By TRICIA GRAME, visual artist and faculty member in the Department of Writing, Consciousness, and Creative Inquiry
This week, I attended a reception and talk for the new exhibition, Finding Balance: Glass Art in the Bay Area at the Village Theatre Gallery in Danville, where some of our Master of Fine Arts students in the Department of Writing, Consciousness, and Creative Inquiry will be showing their work in September. The exhibit will be co-curated by MFA Program Chair, Cindy Shearer and myself, and is titled Telling Stories Through Art.
Randy Strong, a master glass artist, spoke about the meaning of balance in regards to sculpting. Strong has created glass sculptures for more than thirty-five years using this expensive, unpredictable, and fragile medium. It took Strong years to perfect his technical skills, but his addiction to his art and a lasting fortitude kept him yearning for more. He ended his talk by defining balance: "Balance is really about finding your spirituality or god." Sculpting glass offered him the solitude, sanctuary, and self-awareness to define this process for himself, and through it he discovered his voice.
I thought about my own experience as a sculptor. My first exposure to the art of sculpture was as a little girl sitting in front of The Pieta at St. Mary’s Catholic Church in Queens, New York. There, on the altar, was a reproduction of Michelangelo’s twenty-foot pure, white marble sculpture of the Virgin Mary with her dead, adult son, Jesus, draped limply on her lap. I was startled by this overpowering sculpture, and had no desire to look closely, or touch it.
Years later, as an art student, I moved beyond this trepidation and began to feel connected to a higher being as my hands attached themselves to a block of earth. Now, as I sculpt, I attempt with apprehension to discover what lies within. There is a special kind of excitation that comes over me. I push my fingers deep into the center, pressing and manipulating this soft earth until it willingly surrenders.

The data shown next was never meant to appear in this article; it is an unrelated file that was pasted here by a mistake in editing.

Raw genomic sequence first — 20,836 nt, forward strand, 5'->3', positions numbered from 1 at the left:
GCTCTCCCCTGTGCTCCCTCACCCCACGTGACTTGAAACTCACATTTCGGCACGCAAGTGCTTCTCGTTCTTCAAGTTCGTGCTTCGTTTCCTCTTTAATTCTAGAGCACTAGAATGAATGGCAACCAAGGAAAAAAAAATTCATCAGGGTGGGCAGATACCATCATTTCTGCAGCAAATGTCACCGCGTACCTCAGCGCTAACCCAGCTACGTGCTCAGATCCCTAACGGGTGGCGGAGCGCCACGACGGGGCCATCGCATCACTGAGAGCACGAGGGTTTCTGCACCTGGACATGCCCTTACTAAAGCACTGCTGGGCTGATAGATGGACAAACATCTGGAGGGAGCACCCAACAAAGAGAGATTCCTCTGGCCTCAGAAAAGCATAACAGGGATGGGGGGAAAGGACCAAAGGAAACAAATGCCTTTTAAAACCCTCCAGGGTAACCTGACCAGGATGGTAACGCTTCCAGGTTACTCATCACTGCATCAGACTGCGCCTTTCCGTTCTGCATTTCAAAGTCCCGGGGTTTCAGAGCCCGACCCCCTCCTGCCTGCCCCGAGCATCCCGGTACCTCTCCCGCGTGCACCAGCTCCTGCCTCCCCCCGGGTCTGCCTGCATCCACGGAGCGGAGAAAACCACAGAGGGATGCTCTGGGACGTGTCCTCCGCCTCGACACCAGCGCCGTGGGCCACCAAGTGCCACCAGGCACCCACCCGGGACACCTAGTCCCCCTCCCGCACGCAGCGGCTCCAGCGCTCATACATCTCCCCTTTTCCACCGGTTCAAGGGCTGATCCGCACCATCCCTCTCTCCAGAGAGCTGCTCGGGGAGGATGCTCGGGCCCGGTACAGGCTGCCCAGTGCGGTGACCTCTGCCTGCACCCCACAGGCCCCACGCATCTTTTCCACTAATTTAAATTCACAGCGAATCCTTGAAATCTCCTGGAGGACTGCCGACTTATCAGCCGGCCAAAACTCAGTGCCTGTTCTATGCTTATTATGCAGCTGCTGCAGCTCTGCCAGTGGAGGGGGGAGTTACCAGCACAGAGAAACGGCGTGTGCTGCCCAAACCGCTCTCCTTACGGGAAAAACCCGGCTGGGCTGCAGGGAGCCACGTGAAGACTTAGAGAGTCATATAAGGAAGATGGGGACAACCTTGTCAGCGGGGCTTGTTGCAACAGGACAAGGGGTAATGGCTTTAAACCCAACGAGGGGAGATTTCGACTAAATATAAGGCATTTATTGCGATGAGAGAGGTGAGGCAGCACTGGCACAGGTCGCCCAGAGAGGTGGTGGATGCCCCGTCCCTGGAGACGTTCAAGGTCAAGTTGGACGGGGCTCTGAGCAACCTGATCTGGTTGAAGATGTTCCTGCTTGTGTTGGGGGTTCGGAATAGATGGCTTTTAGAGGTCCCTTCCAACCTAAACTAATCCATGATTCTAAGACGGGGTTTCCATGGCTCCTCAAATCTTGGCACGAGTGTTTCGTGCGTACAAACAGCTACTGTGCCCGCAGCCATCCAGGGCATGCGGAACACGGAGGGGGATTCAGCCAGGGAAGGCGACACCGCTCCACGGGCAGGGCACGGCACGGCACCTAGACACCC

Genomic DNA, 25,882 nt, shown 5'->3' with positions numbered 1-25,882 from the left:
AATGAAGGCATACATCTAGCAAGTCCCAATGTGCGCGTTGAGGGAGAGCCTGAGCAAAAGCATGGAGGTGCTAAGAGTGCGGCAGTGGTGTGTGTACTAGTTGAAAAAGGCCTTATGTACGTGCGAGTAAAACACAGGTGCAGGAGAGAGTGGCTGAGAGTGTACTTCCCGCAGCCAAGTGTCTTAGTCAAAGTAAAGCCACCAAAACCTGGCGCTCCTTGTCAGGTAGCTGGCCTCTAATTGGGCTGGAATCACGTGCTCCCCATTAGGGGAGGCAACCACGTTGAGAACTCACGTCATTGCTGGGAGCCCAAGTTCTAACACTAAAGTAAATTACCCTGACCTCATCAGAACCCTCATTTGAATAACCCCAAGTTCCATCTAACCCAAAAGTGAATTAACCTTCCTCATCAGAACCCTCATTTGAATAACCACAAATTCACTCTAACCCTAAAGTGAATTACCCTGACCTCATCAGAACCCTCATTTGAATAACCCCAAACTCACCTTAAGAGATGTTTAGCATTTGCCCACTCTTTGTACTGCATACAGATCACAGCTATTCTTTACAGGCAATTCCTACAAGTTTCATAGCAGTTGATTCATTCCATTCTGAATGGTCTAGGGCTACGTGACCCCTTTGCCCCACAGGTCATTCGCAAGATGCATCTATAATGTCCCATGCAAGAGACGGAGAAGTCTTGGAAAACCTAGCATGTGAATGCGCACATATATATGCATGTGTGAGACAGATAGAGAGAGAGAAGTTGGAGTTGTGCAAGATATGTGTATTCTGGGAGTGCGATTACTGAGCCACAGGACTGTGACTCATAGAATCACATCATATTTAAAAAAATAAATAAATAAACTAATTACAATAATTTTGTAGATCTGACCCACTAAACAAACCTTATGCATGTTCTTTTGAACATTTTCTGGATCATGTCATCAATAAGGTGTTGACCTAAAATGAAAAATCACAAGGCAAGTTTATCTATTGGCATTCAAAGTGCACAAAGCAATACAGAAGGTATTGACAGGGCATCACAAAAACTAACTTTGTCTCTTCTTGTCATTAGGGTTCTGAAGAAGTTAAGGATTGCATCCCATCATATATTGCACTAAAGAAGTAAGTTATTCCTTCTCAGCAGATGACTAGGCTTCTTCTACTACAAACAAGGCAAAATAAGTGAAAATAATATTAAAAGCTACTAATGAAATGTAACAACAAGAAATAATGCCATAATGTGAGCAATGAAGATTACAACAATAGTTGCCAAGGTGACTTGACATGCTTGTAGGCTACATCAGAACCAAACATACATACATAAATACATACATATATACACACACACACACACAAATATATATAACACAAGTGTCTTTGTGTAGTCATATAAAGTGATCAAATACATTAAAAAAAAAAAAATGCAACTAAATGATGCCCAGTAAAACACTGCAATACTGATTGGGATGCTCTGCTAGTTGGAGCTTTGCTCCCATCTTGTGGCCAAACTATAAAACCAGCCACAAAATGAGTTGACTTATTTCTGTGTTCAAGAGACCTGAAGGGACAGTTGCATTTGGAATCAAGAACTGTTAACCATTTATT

Like other artists, I'm concerned with the interplay of hollows, planes, and contours, as well as the conflict between light, volume, and mass. Beyond that, I also believe in the sacred virtue that all life surges from a center, and expands from within. I search to reveal not only the outward physical realities, but, more importantly, the inward emotional language to enable a direct connection to the form and the process of creation. This experience is like watching my spirit give life to an image, fusing the receptive clay or intractable substance of stone into an organic shape with a vital rhythm. The form that emerges after I chisel, scrape and mold is a magical one, and it permits me the courage to speak through art.
My passion for the sculpted form took me to the islands of Malta in 1997, where hundreds of sculptures were found depicting full-bodied and/or pregnant women. Figures of rounded goddesses were chiseled and carved into limestone. I continued to return to this small Mediterranean island, where red ochre stains the walls of the temples and caves, perhaps symbolizing female energy and the cycle of life. Deeply inspired, I began working on a body of art interpreting the position of the prehistoric female using archetypes.
A sculpture exists in space, just as a human being does; it's a three-dimensional work of art, which involves a special kind of interaction between viewer and object. As one becomes more engaged with the work, the work appeals not only to the senses of sight and touch, but also begins to manifest a divine silence. Sculpted forms are architectures of silence sending vibrations that travel to the center of your body. Spirit becomes reality through the sculpted symbol. Thus, finding your balance as an art-maker happens when you surrender to the work: the medium directs you in releasing your creative energy and you give birth to your being.